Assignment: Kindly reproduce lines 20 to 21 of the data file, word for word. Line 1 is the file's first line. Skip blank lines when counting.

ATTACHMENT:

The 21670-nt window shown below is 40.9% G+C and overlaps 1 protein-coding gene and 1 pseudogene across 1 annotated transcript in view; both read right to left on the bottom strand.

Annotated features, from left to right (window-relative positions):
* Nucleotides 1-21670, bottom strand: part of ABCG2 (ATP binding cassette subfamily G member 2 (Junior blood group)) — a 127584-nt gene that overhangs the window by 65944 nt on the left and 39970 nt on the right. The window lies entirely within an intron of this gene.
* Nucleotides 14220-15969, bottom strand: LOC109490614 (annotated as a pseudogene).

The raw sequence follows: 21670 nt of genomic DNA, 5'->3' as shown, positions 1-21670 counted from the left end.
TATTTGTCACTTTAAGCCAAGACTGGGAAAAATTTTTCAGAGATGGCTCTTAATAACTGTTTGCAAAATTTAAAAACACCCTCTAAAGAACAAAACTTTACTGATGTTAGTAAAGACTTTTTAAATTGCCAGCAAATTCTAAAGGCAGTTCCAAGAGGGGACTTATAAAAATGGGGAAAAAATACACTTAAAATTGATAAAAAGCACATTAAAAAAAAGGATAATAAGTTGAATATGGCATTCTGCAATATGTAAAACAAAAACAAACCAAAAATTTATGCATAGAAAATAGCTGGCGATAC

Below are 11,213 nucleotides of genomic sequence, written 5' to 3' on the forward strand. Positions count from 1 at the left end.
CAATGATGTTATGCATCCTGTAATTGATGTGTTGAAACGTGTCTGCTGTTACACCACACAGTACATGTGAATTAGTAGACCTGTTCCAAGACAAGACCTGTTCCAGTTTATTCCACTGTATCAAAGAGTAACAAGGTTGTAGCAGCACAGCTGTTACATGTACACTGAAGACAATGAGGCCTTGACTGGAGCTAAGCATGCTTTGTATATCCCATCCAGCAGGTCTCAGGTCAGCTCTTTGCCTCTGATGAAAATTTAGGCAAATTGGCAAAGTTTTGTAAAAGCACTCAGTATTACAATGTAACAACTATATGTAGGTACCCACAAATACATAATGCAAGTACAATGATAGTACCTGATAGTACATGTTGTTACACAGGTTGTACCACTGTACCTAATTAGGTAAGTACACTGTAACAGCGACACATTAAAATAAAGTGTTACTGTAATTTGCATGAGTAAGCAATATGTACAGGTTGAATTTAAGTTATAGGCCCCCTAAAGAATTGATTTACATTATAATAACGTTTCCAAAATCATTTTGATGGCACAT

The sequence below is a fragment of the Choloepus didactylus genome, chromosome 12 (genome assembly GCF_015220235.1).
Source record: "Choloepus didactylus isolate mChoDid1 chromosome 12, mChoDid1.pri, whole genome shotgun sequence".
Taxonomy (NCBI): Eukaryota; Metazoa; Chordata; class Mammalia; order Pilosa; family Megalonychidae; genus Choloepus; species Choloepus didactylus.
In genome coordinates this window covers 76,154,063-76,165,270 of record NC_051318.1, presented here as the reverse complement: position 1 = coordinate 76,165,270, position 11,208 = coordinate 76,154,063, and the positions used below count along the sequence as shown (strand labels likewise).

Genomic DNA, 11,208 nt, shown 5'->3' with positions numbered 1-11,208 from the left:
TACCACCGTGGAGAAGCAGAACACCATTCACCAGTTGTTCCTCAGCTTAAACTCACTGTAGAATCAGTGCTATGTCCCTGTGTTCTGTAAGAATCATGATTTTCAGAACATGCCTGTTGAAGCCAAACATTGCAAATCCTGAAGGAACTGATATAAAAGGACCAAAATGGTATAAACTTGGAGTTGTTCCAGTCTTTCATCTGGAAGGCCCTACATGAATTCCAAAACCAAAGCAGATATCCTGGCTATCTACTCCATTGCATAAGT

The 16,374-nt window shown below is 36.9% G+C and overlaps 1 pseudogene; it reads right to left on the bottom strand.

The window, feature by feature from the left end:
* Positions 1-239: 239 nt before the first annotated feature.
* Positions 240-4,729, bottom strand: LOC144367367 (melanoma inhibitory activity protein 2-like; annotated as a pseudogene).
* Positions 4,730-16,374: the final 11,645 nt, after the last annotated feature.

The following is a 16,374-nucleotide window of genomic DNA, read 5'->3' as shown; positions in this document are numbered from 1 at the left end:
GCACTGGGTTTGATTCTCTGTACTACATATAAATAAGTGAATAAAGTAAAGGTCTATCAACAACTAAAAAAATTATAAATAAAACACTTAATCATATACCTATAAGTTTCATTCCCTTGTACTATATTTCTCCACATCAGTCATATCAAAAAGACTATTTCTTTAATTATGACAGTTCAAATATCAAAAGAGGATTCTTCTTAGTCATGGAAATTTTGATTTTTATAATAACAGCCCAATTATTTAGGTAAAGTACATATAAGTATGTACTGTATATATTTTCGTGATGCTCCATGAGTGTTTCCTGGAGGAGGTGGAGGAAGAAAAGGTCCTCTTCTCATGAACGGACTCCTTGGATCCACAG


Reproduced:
The following is a 16,374-nucleotide window of genomic DNA, read 5'->3' as shown; positions in this document are numbered from 1 at the left end:
GCACTGGGTTTGATTCTCTGTACTACATATAAATAAGTGAATAAAGTAAAGGTCTATCAACAACTAAAAAAATTATAAATAAAACACTTAATCATATACCTATAAGTTTCATTCCCTTGTACTATATTTCTCCACATCAGTCATATCAAAAAGACTATTTCTTTAATTATGACAGTTCAAATATCAAAAGAGGATTCTTCTTAGTCATGGAAATTTTGATTTTTATAATAACAGCCCAATTATTTAGGTAAAGTACATATAAGTATGTACTGTATATATTTTCGTGATGCTCCATGAGTGTTTCCTGGAGGAGGTGGAGGAAGAAAAGGTCCTCTTCTCATGAACGGACTCCTTGGATCCACAG